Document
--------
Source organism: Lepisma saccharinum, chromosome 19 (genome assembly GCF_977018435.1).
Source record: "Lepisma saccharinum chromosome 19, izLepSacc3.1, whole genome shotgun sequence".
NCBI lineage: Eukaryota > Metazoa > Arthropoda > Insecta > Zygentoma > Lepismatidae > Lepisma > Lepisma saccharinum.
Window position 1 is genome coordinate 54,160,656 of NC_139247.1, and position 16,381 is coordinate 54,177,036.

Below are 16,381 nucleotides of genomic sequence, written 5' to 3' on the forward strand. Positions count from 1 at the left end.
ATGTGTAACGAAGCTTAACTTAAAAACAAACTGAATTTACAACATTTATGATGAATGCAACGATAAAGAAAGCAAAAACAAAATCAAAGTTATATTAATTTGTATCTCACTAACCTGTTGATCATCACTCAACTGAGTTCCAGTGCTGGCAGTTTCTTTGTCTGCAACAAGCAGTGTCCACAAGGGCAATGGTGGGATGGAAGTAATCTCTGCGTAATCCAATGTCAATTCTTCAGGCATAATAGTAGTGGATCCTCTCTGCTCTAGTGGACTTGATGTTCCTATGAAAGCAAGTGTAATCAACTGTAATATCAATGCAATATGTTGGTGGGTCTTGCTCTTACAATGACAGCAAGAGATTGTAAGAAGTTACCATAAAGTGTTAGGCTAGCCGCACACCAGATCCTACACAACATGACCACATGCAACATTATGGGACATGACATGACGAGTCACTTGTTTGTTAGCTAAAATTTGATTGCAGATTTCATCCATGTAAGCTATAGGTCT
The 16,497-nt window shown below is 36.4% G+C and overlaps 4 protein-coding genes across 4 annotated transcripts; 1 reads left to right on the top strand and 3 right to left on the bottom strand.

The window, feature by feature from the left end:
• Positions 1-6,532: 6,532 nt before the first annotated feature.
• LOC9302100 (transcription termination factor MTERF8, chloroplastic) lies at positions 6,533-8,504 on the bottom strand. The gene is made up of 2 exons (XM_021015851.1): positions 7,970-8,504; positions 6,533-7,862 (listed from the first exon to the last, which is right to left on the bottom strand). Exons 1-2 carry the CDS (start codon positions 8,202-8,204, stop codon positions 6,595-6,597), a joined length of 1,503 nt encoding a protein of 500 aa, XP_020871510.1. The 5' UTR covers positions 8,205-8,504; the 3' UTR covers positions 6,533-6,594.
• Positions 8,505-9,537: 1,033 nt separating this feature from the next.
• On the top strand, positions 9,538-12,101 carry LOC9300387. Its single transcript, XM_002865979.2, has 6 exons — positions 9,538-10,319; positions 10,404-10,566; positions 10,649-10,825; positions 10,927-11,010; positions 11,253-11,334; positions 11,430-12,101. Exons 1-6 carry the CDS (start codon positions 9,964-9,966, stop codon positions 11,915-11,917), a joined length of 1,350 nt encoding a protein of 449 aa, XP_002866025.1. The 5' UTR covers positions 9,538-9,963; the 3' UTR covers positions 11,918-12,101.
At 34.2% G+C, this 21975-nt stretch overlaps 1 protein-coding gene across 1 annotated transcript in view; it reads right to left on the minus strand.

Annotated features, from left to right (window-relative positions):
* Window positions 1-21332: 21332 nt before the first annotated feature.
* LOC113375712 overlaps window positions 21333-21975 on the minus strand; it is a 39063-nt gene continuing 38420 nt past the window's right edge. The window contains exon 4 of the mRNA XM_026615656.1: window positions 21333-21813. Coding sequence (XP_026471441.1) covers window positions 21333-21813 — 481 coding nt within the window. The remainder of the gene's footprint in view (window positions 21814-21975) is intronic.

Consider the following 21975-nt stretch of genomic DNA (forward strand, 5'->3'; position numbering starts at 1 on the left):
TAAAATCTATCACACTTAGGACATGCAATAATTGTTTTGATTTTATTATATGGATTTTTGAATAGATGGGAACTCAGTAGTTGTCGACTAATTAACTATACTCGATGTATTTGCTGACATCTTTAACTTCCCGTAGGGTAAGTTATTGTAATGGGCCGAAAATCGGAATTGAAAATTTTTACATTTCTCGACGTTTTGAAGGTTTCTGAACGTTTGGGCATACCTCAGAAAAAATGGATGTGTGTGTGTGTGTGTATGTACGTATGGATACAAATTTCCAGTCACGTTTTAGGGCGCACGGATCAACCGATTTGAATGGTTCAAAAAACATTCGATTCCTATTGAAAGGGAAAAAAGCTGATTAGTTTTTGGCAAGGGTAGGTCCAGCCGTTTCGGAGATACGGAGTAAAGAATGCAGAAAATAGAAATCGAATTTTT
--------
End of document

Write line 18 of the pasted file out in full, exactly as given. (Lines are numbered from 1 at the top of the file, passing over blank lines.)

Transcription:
TAAAATCTATCACACTTAGGACATGCAATAATTGTTTTGATTTTATTATATGGATTTTTGAATAGATGGGAACTCAGTAGTTGTCGACTAATTAACTATACTCGATGTATTTGCTGACATCTTTAACTTCCCGTAGGGTAAGTTATTGTAATGGGCCGAAAATCGGAATTGAAAATTTTTACATTTCTCGACGTTTTGAAGGTTTCTGAACGTTTGGGCATACCTCAGAAAAAATGGATGTGTGTGTGTGTGTGTATGTACGTATGGATACAAATTTCCAGTCACGTTTTAGGGCGCACGGATCAACCGATTTGAATGGTTCAAAAAACATTCGATTCCTATTGAAAGGGAAAAAAGCTGATTAGTTTTTGGCAAGGGTAGGTCCAGCCGTTTCGGAGATACGGAGTAAAGAATGCAGAAAATAGAAATCGAATTTTT